Wars have been fought many times on religious grounds. Religion is blamed with being one of the biggest causes of conflict among humans and it’s hard to deny it. Although no religion itself condones war, but the interpreters and gatekeepers of religion have always misused and misinterpreted it to justify killing fellow human beings. There have been many wars that were fought on religious grounds. Let’s look at 6 such wars that were started on religious lines.
6. Nigerian Civil War:
Nigeria is a state brought together by Great Briton despite it consisting of many different cultures and ethnicities. The three main ethnicities were the Hausa-Fulani conservative feudal Muslims in the north, the less Feudal and slightly Christian Yoruba in the southwest and the democratic converted Christian Igbo in the southeast. When Britain left and gave independence to Nigeria in 1960, tensions grew because of the differing religious and political structures in the three regions. This led to a civil war from 1967 to 1970 that saw a great loss of life.
5. Lebanese Civil War:
120,000 people are supposed to have died during the Lebanese civil war from 1975 to 1990. Over 1 million people left Lebanon and 76,000 were displaced from their lands within the country. The country’s political power rested mostly in the hands of the Maronite Christian minority while most of the population was Muslim or Arab supportive. 100,000 Palestinian refuges tilted the scale even more and in 1975 fighting broke out between the Maronite and Palestinian forces. Religion and politics (sorry for the tautology) as always caused great loss of life for 15 years.
4. Sudanese Civil War:
Sudanese civil wars lasted in two phases. The first Sudanese civil war lasted from 1955 to 1972 while the second one from 1983 to 2005. The main cause of these wars is the Muslim government and its attempt to try and force Sharia law on the South Sudanese Christian communities. Apart from this, other reasons such as politics, economics and international interference are also responsible for these wars but the role of religion and the intolerance it breeds can’t be disputed.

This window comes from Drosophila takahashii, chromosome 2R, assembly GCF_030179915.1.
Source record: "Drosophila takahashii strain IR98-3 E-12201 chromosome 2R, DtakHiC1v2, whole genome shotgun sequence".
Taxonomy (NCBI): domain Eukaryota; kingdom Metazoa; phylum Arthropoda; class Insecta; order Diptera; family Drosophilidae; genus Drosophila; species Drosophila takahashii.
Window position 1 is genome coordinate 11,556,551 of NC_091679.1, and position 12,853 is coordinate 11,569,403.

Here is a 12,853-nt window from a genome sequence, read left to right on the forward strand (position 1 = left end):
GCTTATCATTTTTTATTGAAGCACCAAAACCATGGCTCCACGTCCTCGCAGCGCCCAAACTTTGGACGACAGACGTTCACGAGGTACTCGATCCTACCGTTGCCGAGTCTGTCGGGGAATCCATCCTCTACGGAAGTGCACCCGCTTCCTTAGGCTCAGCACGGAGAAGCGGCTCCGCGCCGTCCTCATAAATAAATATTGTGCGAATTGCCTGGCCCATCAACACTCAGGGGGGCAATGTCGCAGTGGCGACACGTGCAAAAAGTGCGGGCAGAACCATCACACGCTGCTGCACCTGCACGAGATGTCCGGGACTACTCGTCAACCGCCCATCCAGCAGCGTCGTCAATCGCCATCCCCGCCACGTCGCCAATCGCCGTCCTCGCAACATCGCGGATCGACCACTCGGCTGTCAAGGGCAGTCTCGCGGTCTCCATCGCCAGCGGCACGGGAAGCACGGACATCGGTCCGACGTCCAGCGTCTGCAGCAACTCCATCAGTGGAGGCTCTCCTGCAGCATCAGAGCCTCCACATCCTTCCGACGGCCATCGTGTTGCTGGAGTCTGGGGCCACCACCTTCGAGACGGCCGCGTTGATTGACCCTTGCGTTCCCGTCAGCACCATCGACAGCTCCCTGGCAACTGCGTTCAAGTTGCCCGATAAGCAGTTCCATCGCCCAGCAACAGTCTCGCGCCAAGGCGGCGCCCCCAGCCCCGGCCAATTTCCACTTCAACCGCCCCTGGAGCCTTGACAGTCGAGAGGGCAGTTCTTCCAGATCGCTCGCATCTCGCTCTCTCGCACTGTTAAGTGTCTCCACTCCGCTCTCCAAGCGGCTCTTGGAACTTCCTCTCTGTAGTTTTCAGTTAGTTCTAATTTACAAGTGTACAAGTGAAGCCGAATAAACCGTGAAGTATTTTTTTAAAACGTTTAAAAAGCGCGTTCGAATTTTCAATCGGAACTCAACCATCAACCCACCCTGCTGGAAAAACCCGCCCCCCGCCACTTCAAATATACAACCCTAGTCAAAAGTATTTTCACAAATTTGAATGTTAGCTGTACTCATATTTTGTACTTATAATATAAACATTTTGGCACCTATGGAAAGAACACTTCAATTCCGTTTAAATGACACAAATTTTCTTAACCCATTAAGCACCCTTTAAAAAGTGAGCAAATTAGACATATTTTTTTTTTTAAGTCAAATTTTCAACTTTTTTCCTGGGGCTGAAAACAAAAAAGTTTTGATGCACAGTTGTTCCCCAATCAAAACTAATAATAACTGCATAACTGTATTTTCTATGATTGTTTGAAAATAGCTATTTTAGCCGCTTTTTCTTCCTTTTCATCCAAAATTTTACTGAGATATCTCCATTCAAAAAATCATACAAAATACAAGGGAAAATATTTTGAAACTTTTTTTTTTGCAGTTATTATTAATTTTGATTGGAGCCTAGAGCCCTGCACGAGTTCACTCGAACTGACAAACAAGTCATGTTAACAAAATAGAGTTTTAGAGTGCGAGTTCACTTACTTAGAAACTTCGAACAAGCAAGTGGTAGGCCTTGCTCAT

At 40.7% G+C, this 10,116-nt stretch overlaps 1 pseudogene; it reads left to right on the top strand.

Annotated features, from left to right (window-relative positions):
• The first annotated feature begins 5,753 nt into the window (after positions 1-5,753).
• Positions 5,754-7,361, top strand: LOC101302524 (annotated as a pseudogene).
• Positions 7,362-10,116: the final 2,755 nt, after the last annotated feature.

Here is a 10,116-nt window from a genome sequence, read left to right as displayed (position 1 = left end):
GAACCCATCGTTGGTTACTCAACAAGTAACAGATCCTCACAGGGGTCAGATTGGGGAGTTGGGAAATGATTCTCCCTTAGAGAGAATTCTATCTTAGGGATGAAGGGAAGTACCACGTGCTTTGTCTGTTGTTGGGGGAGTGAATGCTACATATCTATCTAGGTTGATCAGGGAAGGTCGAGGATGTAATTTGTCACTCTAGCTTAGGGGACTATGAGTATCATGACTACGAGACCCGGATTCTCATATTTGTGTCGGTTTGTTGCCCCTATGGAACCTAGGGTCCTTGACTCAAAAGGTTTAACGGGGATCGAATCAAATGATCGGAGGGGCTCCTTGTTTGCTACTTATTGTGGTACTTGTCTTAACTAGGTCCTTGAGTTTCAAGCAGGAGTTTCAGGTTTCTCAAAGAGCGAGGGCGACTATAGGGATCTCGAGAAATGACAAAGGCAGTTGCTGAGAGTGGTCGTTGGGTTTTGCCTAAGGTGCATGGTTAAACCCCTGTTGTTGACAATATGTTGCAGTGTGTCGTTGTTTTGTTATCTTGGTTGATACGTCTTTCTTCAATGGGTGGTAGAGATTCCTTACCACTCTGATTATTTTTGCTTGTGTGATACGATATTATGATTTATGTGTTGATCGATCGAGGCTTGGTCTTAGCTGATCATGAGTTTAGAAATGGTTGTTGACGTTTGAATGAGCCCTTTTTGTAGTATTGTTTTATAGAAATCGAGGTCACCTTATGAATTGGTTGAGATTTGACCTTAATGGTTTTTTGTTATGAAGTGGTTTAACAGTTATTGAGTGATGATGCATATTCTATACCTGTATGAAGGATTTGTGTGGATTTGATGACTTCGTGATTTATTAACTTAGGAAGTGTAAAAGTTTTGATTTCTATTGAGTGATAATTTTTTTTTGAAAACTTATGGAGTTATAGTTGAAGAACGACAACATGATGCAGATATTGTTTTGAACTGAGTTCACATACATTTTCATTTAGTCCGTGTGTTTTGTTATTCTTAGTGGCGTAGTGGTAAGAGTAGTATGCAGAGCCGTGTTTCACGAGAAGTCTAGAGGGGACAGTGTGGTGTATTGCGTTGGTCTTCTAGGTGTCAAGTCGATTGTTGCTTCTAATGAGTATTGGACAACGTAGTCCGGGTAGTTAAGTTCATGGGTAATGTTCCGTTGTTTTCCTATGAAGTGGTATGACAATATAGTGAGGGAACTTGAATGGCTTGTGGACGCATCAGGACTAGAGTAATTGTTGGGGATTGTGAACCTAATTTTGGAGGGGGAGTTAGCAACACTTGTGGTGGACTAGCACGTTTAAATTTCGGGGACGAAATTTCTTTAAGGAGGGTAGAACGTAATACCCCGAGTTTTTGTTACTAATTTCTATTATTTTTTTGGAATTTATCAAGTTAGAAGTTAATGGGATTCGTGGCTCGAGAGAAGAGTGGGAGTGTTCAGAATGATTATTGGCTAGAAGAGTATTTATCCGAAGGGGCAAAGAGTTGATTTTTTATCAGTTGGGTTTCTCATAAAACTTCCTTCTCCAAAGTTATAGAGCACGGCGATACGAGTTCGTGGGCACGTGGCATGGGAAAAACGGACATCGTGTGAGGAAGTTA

3. French Wars of Religion:
This war is interesting because it was between two parts of the same religion. The Catholics and Protestants fought each other during these periods from 1562 to 1598. There was civil fighting between the two groups as well as military action. The House of Bourbon and the House of Guise were the two major houses responsible for the conflict along with international support. Basically it was time when the Protestants and the Catholics got to take out their frustrations about each other. Another example are the Irish communities of Protestants and Catholics Christians.
2. Thirty Years’ War:
The Thirty Years’ War lasted for, no surprise, 30 years from 1618 to 1648. On a side note, great naming by the historians. But anyways, the Thirty Year’s War was also fought principally between the Protestants and the Catholics but this time all of Europe was involved. This conflict is considered one of the most destructive wars in European history. It led to massive famine and bankruptcy of the involved states. On top of that, the armies were mostly made up of mercenaries who changed sides from one battle to another and were paid by allowing them to loot the locals who lost. All in all the common man suffered the most in the name of religion. Not a surprise at all.
The first prize for religious stupidity has to go to the Crusades. There were many crusades fought from 1095 all the way to 1272. So for almost 200 years, both Christian and Muslims kept fighting each other, destroying each other, bankrupting each other, going back to recuperate and then launch another crusade. This greatest holy war is the lowest point in the history of religion. The deeper cause of the crusades are complex but the main reason was the control of Jerusalem, a place holy not just to Christians and Muslims but also the Jews. Even today Jerusalem continues to cause deaths of people. Don’t get me wrong but that’s not really a definition of a holy place is it?